The 1959 tour to Australia and New Zealand marked once again a very successful tour for the Lions, who only lost six of their 35 fixtures. The Lions easily won both tests against Australia and lost the first three tests against the All Blacks, but did find victory in the final test.


After the glittering decade of the 1950s, the first tour of the 1960s proved not nearly as successful as previous ones. The 1962 tour to South Africa saw the Lions still win 16 of their 25 games, but did not fair well against the Springboks, losing three of the four tests. For the 1966 tour to Australia and New Zealand John Robins became the first Lions Coach, and the trip started off very well for the Lions, who stormed through Australia, winning five non-tests and drawing one; and most notably defeating Australia in two tests as well. The Lions however experienced mixed results during the New Zealand leg of the tour, as well as losing all of the tests against the All Blacks. The Lions also played a test against Canada on their way home, winning 19 to 8 in Toronto. The 1968 tour of South Africa saw the Lions win 15 of their 16 provincial matches, but the team actually lost three tests against the Springboks and drew one. First international South Africa 4 - 0 British Isles (30 July 1891) Largest win South Africa  134 - 3  Uruguay (11 June 2005) Worst defeat  England 53 - 3 South Africa  (23rd November, 2002) World Cup Appearances 4 (First in 1995) Best result Champions, 1995 and 2007 Springboks redirects here. ... John Robins was an international rugby union player who attained 11 caps for Wales between 1950 and 1953. ... First international South Africa 4 - 0 British Isles (30 July 1891) Largest win South Africa  134 - 3  Uruguay (11 June 2005) Worst defeat  England 53 - 3 South Africa  (23rd November, 2002) World Cup Appearances 4 (First in 1995) Best result Champions, 1995 and 2007 Springboks redirects here. ...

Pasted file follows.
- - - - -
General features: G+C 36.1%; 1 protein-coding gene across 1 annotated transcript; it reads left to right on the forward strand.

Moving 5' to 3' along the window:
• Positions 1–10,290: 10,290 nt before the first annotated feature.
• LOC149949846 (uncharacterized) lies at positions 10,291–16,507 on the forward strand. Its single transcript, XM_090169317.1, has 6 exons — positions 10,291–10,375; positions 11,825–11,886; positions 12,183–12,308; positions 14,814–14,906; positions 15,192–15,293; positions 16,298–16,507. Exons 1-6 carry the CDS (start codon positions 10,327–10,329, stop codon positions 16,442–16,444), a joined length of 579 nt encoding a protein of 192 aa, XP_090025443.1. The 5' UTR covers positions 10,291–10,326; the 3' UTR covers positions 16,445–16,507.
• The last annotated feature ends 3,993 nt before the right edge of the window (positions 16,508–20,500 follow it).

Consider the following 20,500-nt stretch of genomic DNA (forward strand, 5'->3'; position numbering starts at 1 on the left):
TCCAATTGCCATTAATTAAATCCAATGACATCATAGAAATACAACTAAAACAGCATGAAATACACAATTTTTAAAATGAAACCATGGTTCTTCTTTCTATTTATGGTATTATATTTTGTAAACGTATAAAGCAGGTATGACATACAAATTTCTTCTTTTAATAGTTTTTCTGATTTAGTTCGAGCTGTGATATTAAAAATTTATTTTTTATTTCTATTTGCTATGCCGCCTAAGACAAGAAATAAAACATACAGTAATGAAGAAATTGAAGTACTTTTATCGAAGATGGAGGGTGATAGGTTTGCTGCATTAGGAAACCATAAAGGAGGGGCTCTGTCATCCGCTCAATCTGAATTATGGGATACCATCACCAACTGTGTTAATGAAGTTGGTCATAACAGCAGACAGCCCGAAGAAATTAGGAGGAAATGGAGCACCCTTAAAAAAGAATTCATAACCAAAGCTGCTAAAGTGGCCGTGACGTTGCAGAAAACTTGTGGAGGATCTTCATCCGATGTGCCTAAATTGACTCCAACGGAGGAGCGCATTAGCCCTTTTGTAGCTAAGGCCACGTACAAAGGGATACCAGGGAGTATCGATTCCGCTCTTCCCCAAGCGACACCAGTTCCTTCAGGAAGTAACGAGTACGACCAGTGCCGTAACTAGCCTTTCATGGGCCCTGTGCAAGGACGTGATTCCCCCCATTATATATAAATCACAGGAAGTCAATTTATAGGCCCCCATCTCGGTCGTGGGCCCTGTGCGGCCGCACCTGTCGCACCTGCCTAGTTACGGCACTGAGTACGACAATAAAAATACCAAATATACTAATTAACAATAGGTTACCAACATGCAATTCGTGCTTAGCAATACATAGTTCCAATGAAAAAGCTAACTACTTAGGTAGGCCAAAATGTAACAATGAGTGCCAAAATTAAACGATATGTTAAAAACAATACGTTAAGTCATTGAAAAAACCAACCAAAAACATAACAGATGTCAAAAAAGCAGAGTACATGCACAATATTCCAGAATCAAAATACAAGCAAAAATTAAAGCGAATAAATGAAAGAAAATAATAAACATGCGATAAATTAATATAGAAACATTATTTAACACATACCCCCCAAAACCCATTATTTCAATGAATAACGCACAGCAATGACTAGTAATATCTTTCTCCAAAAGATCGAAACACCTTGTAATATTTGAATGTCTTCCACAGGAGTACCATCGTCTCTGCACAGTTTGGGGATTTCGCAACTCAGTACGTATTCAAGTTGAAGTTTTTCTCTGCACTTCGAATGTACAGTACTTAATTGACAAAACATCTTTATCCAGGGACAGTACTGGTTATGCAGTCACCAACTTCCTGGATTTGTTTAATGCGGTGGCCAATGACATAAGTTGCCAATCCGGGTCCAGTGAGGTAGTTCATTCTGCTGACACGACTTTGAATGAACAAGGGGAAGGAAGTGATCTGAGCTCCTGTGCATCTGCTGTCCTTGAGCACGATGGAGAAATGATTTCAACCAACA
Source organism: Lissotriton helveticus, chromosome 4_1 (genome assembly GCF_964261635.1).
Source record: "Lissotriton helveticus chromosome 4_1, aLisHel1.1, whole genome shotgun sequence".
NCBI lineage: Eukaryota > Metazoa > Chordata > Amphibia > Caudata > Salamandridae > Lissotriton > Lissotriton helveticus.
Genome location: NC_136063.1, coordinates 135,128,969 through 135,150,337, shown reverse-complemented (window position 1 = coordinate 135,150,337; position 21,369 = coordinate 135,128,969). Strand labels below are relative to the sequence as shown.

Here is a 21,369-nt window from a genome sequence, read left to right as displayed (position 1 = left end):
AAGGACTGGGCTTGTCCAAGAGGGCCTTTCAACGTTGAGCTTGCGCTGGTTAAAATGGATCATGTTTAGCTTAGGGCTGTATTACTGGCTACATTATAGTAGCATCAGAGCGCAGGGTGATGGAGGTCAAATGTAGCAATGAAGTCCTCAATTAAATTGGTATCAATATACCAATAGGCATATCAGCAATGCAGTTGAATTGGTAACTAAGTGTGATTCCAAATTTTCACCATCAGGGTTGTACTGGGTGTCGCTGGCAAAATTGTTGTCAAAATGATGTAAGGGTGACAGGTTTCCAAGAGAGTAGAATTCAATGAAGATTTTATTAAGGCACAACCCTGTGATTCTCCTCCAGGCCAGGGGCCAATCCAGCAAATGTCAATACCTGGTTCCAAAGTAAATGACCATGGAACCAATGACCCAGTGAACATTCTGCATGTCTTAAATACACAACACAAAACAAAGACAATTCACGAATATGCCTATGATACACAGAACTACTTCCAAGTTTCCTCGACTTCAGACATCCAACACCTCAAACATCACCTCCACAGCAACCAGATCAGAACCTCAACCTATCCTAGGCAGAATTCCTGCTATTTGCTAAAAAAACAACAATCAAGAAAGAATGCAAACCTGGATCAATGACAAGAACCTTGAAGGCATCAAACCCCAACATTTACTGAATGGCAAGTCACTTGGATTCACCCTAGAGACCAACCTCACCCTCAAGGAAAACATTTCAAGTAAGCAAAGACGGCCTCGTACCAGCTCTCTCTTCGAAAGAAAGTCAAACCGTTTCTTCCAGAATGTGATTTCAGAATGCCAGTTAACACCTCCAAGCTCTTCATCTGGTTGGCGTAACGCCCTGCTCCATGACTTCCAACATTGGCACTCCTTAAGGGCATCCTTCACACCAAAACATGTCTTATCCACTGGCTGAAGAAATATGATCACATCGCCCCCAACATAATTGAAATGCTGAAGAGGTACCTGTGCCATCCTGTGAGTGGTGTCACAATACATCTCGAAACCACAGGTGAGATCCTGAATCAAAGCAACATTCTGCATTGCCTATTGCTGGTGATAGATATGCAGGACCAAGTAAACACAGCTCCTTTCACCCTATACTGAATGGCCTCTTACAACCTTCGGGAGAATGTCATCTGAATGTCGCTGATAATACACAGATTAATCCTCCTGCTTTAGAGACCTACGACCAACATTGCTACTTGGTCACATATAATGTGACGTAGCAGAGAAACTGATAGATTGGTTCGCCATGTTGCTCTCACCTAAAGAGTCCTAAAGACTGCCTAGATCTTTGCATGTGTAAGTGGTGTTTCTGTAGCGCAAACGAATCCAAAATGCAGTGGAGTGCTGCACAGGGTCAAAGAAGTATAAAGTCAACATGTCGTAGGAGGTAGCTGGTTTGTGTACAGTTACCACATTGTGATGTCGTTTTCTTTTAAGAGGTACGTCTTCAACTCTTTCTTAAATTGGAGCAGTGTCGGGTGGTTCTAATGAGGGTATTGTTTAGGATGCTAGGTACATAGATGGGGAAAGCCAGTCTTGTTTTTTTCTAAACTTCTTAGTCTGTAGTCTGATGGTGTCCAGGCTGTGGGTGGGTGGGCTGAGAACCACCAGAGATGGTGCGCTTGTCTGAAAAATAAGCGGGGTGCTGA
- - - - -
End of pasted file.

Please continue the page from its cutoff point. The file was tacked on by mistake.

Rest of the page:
1970 - 1979

The 1970s saw a renaissance for the Lions. The 1971 team, centred around the skilled Welsh half-back pairing of Gareth Edwards and Barry John, secured a series win over the All Blacks. The tour started with a loss to Queensland but proceeded to storm through the next provincinal fixtures, winning 11 games in a row. The Lions then went on to defeat the All Blacks in Dunedin. The Lions would only lose a single match on the rest of the tour, and won the test series against New Zealand, winning and drawing the last two games, to take the series two wins to one. Gareth Edwards, born 12 July 1947 in Pontardawe, Wales, is a former Welsh rugby union footballer who plays scrum-half, considered by many to be the greatest player in the history of the game. ... Barry John (born 6 January 1945 in Cefneithin, Wales) is a Welsh rugby union footballer, considered by many to be the greatest fly-half in the sports history. ... For other uses, see Queensland (disambiguation). ... First international Australia 3 - 22 New Zealand (15 August 1903) Largest win New Zealand 145 - 17 Japan (4 June 1995) Worst defeat Australia 28 - 7 New Zealand (28 August 1999) World Cup Appearances 6 (First in 1987) Best result Champions, 1987 All Black redirects here. ... Dunedin (ÅŒtepoti in Maori) is the second-largest city in the South Island of New Zealand, and the principal city of the region of Otago. ...